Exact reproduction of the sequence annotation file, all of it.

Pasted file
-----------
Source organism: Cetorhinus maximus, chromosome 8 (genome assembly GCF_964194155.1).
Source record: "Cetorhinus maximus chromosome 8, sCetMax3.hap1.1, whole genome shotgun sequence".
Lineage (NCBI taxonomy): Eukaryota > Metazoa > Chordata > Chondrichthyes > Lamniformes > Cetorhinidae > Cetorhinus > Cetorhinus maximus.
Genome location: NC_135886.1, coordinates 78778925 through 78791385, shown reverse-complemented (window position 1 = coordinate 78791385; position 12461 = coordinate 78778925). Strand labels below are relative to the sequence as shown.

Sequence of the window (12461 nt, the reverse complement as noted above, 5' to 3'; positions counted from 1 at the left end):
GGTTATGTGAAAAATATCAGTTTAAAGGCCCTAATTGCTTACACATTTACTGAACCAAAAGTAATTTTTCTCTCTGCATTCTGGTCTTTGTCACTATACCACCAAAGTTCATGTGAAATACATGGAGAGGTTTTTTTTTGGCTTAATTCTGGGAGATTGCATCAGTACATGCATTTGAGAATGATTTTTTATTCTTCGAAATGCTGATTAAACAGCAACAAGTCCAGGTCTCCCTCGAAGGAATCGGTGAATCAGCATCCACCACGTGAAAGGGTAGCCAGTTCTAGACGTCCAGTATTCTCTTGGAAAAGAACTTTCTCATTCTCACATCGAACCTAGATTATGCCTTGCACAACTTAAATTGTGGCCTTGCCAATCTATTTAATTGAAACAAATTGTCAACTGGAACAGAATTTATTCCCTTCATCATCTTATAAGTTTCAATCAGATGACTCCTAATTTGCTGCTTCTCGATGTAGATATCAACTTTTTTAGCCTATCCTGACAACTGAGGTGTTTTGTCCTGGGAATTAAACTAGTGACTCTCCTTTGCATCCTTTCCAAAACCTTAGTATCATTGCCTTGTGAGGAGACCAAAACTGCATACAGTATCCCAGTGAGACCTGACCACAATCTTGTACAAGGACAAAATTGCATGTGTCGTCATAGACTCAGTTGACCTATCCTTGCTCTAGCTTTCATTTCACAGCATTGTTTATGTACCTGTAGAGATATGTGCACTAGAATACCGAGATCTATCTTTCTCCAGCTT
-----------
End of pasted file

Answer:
Source organism: Cetorhinus maximus, chromosome 8 (genome assembly GCF_964194155.1).
Source record: "Cetorhinus maximus chromosome 8, sCetMax3.hap1.1, whole genome shotgun sequence".
Lineage (NCBI taxonomy): Eukaryota > Metazoa > Chordata > Chondrichthyes > Lamniformes > Cetorhinidae > Cetorhinus > Cetorhinus maximus.
Genome location: NC_135886.1, coordinates 78778925 through 78791385, shown reverse-complemented (window position 1 = coordinate 78791385; position 12461 = coordinate 78778925). Strand labels below are relative to the sequence as shown.

Sequence of the window (12461 nt, the reverse complement as noted above, 5' to 3'; positions counted from 1 at the left end):
GGTTATGTGAAAAATATCAGTTTAAAGGCCCTAATTGCTTACACATTTACTGAACCAAAAGTAATTTTTCTCTCTGCATTCTGGTCTTTGTCACTATACCACCAAAGTTCATGTGAAATACATGGAGAGGTTTTTTTTTGGCTTAATTCTGGGAGATTGCATCAGTACATGCATTTGAGAATGATTTTTTATTCTTCGAAATGCTGATTAAACAGCAACAAGTCCAGGTCTCCCTCGAAGGAATCGGTGAATCAGCATCCACCACGTGAAAGGGTAGCCAGTTCTAGACGTCCAGTATTCTCTTGGAAAAGAACTTTCTCATTCTCACATCGAACCTAGATTATGCCTTGCACAACTTAAATTGTGGCCTTGCCAATCTATTTAATTGAAACAAATTGTCAACTGGAACAGAATTTATTCCCTTCATCATCTTATAAGTTTCAATCAGATGACTCCTAATTTGCTGCTTCTCGATGTAGATATCAACTTTTTTAGCCTATCCTGACAACTGAGGTGTTTTGTCCTGGGAATTAAACTAGTGACTCTCCTTTGCATCCTTTCCAAAACCTTAGTATCATTGCCTTGTGAGGAGACCAAAACTGCATACAGTATCCCAGTGAGACCTGACCACAATCTTGTACAAGGACAAAATTGCATGTGTCGTCATAGACTCAGTTGACCTATCCTTGCTCTAGCTTTCATTTCACAGCATTGTTTATGTACCTGTAGAGATATGTGCACTAGAATACCGAGATCTATCTTTCTCCAGCTT